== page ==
Any cardinal rule that exists in comic books has to be inverted.
I've been a reader of American comic books for most of my life, mainly because these were the only comic books you can find in Egypt and for the lack of a local alternative when it comes to the genre of superhero comic books, the reason why we wanted to do El-Osba (Arabic for The League) in the first place. El-Osba was my first professional comic book work, and I remember, after drawing the first few pages, I realized I made a mistake: I was drawing them the other way around...
See, Arabic, unlike English, reads from right to left. So does an Arabic comic book, the pages go from right to left. Panels go from right to left, and any cardinal rule that exists when it comes to comic books has to be inverted. Example: there is a rule that the first person to speak has to have their speech bubble at the top left of the panel. In an Arabic comic book, it's the other way around. But I would say it's slightly more complicated than that - when you are laying out a page, you have to keep in mind that the reader's eyes will be moving right to left, top to bottom across your page. So say you are doing a perspective shot, and you want an object to look like it's moving towards the reader. In an American comic book, the object would be slightly inclined towards the edge of the page - towards the right. But in an Arabic comic book, it's the other way around. It is all small stuff, but it can also easily slip your mind if it's not what you are normally used to read/draw.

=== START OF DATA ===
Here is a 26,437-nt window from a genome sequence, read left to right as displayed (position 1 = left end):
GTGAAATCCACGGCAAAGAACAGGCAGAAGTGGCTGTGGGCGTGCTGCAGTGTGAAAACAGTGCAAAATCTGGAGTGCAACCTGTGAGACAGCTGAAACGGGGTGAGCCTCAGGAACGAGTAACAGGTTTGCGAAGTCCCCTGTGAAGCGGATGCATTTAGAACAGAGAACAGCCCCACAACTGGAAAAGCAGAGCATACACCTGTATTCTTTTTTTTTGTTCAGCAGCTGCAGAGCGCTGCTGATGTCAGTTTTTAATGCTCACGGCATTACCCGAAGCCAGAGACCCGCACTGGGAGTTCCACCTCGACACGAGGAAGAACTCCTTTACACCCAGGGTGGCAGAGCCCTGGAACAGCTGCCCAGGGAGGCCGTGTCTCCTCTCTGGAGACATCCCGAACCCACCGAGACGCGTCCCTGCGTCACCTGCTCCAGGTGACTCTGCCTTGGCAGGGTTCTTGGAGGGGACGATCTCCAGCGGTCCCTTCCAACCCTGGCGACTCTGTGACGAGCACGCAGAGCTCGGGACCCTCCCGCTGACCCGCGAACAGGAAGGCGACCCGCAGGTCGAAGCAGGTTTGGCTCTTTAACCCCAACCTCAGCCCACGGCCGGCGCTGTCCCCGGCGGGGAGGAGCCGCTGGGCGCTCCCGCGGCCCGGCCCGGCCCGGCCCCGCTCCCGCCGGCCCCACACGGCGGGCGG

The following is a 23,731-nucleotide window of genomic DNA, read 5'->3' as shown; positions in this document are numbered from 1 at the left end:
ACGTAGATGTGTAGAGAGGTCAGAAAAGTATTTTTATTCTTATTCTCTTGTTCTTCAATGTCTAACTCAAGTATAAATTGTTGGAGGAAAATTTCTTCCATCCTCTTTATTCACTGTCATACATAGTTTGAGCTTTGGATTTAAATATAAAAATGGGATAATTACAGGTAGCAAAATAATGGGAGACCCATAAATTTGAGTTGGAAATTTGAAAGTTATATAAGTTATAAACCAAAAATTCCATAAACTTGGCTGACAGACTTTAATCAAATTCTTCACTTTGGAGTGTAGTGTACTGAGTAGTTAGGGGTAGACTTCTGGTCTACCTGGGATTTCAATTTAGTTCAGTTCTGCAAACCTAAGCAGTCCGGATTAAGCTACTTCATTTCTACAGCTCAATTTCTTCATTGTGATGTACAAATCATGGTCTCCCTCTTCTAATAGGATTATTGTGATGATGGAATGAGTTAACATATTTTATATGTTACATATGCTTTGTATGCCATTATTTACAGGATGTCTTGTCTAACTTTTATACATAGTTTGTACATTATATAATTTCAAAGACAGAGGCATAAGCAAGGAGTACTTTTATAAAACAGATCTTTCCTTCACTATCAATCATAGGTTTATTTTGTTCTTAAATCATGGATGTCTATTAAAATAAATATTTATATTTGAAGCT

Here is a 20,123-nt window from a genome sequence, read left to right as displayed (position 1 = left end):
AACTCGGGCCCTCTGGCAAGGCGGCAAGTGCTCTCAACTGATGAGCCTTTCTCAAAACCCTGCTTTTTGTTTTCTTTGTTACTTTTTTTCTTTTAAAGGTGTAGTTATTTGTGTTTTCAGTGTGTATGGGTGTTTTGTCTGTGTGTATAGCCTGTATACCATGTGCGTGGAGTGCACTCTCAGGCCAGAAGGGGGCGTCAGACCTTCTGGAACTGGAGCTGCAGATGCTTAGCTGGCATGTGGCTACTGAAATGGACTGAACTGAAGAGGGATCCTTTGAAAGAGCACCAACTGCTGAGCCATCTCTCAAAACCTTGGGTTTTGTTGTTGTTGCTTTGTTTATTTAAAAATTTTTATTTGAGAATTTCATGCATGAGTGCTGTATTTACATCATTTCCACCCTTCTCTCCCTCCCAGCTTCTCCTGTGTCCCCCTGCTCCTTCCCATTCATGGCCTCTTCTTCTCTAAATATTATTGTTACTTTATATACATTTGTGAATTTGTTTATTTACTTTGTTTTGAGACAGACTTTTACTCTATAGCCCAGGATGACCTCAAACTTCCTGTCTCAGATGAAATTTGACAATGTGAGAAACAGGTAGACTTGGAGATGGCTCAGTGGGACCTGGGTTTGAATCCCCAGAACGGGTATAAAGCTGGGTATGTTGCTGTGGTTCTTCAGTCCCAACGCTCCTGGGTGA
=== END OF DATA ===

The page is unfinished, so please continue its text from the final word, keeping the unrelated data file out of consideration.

When I first took my portfolio to a UK comic con, the bulk of my professional work was for Arabic publications. I labelled every page with a disclaimer saying "these pages were published in Arabic, so the page reads from right to left". After a couple of editors looked at them, they advised to reverse the pages rather than put a disclaimer, because even if the person looking at the page consciously knows this information, subconsciously they will feel something is wrong or off with the page.
Reversing the pages of course can be tricky, especially if it's not just for a portfolio and is for publishing the work in an English or Anglo language. Everything is the other way around: suddenly your story has a rather unusual number of left handed people, and every car is British. While working on translating El-Osba, we looked at a much bigger market with a very similar problem: Manga. Like Arabic comic books, Manga, in its native language, reads from right to left. So when translating their work, the creators are faced with a similar challenge: reverse the pages and compromise part of the art, or leave them as they are and risk disorientating the reader. We have found examples of both, and the conclusion we drew is that it depends on how popular the original work is and how much the reader is willing to put up with an odd layout to read it.
Ahmed Raafat is an Egyptian comic book artist currently based in the UK. He is the co-creator of El-Osba, an independent Egyptian superhero comic book series, and has worked on various comic book projects in and outside the UK. He is currently illustrating the web comic Gorilla My Dreams.
Deviant Art: http://ahmedraafatart.deviantart.com/
El-Osba is an independent Egyptian superhero comic book project created by John Maher, Maged Raafat (writers) and Ahmed Raafat (Artist), about a team of Egyptian superheroes who fight against the kind of evil and corruption that is part of the daily life in Egypt. The word "El-Osba" is an Arabic word which means "league", and the team is comprised of 6 core members, each of them representing a different aspect of Egyptian folklore/society. Issue #1 came out in October 2015.